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Iowa Coach Lute Olson calls Smith "the greatest exponent of multiple defenses" in the country. And he's right, because Smith has been teaching the concept since the early '60s, longer than any other coach. Now that multiple defenses are the vogue, the days when a team used an old reliable defense throughout the game and fell back on a press only in moments of desperation are fast disappearing. But not without great opposition. John Wooden feels "the more defenses you try to play increases the likelihood that none of them are going to be strong." Bobby Knight still clings to his tenacious man-to-man, forswearing all others. Clemson's Bill Foster prefers the man-to-man, too, although he sometimes uses what he calls an "alumni zone" to satisfy the coaches in the stands.
Among the other leading coaches who use a multiple-defense system are Olson and Notre Dame's Digger Phelps. "If you play only one defense, you can play it very well," says Olson, "but if you meet a team that can kill that particular defense, you're in trouble." Phelps recalls winning an NCAA tournament game against DePaul in 1978 because the Blue Demons failed to recognize a defensive switch. "We shifted to a 1-3-1 zone, and they didn't pick it up right away," Phelps says. "We went up about 12 points before they adjusted and easily won what had been a tough game."
Smith has long favored multiple defenses, because he believes in "change just for the sake of change. That way the defense dictates to the offense, forcing the other team to adjust, instead of the reverse. It's like the baseball pitcher who mixes in off-speed stuff with his fastball. It keeps the batter guessing."
Even Smith's primary defense, the man-to-man, runs contrary to some old defensive tenets, but he feels adjustments were needed to keep up with basketball's advancing offensive skills. Instead of forcing play into the middle of the court, Carolina pressures to the outside. Instead of positioning himself in the classical manner between his man and the basket, a Tar Heel defender plays between his man and the ball, a tactic called "overplaying." Instead of emphasizing individual responsibility, Smith demands team play, helping out. "When we grade an individual's defensive performance," Smith says, "we do it on the basis of his execution of principles and not his man's scoring total."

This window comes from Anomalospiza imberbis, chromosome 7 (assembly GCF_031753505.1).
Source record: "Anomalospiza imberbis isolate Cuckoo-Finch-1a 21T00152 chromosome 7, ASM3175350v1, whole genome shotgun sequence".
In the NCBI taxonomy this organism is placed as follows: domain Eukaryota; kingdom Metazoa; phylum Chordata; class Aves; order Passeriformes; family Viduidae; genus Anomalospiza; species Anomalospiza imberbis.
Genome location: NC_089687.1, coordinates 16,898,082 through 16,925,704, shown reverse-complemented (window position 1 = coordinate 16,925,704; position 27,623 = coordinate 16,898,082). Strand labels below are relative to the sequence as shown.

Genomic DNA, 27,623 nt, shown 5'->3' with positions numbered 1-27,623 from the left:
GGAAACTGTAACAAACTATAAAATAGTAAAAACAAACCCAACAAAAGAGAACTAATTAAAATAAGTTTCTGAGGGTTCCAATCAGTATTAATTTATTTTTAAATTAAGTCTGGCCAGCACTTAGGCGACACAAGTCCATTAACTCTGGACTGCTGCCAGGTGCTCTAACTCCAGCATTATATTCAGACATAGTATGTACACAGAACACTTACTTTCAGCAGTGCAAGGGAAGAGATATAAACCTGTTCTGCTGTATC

With proper execution, North Carolina's man-to-man disrupts the other team's offense by drawing charging fouls or by forcing turnovers that lead to fast breaks. If the pace becomes too tiring, a Carolina player is allowed to take himself out of the game and, when he feels rested, put himself back in. Smith calls this accelerated style "taking the offensive on defense."
By constantly gambling on defense and looking for the fast break on offense, the Tar Heels inevitably give up a lot of points and a lot of easy baskets. But the freewheeling style also leads to numerous steals and fast-break baskets, making North Carolina first in the country in field-goal percentage over the last 10 years. "Our defensive philosophy complements the type of overall tempo we usually like to establish and is designed to help us achieve our total objectives," Smith says.
Characteristically, Smith defines his team's offensive and defensive aims differently than most other coaches. Rather than judge the Tar Heels' performance by the score of the game, he uses a "points per possession" ratio he devised while an assistant coach under Bob Spear at the Air Force Academy in the mid-'50s. To Smith, a team's offensive and defensive output depends on the number of opportunities it has to score or be scored upon.
The perfectly executed offense would result in an average of two points per possession and the perfect defense would hold a team scoreless. Of course, such perfection is not possible against major college competition; in fact, Smith has computed that .85 points per possession (ppp) constitutes good offense and .75 ppp is good defense. Even though Smith had one of his best defensive teams ever last season—giving up little more than 65 points per game—the Tar Heels met his tough defensive standard only seven times. In the last three seasons, North Carolina's defense allowed .75 ppp or less in 27 games—and won them all—while its opponents attained that figure only twice, winning once.
By Smith's reckoning, the Tar Heels played bad defense last year while beating North Carolina State 70-69 and Wake Forest 76-69, because the defense allowed the opposition .87 and .82 ppp, respectively. When North Carolina does hold an opponent to .75 ppp, the defense is good, no matter what the final score. For example, it once beat Louisville 105-91 but allowed only .73 ppp. The Tar Heels played a whale of a defensive game, but, as usual, all anyone wanted to talk about afterward was the offense.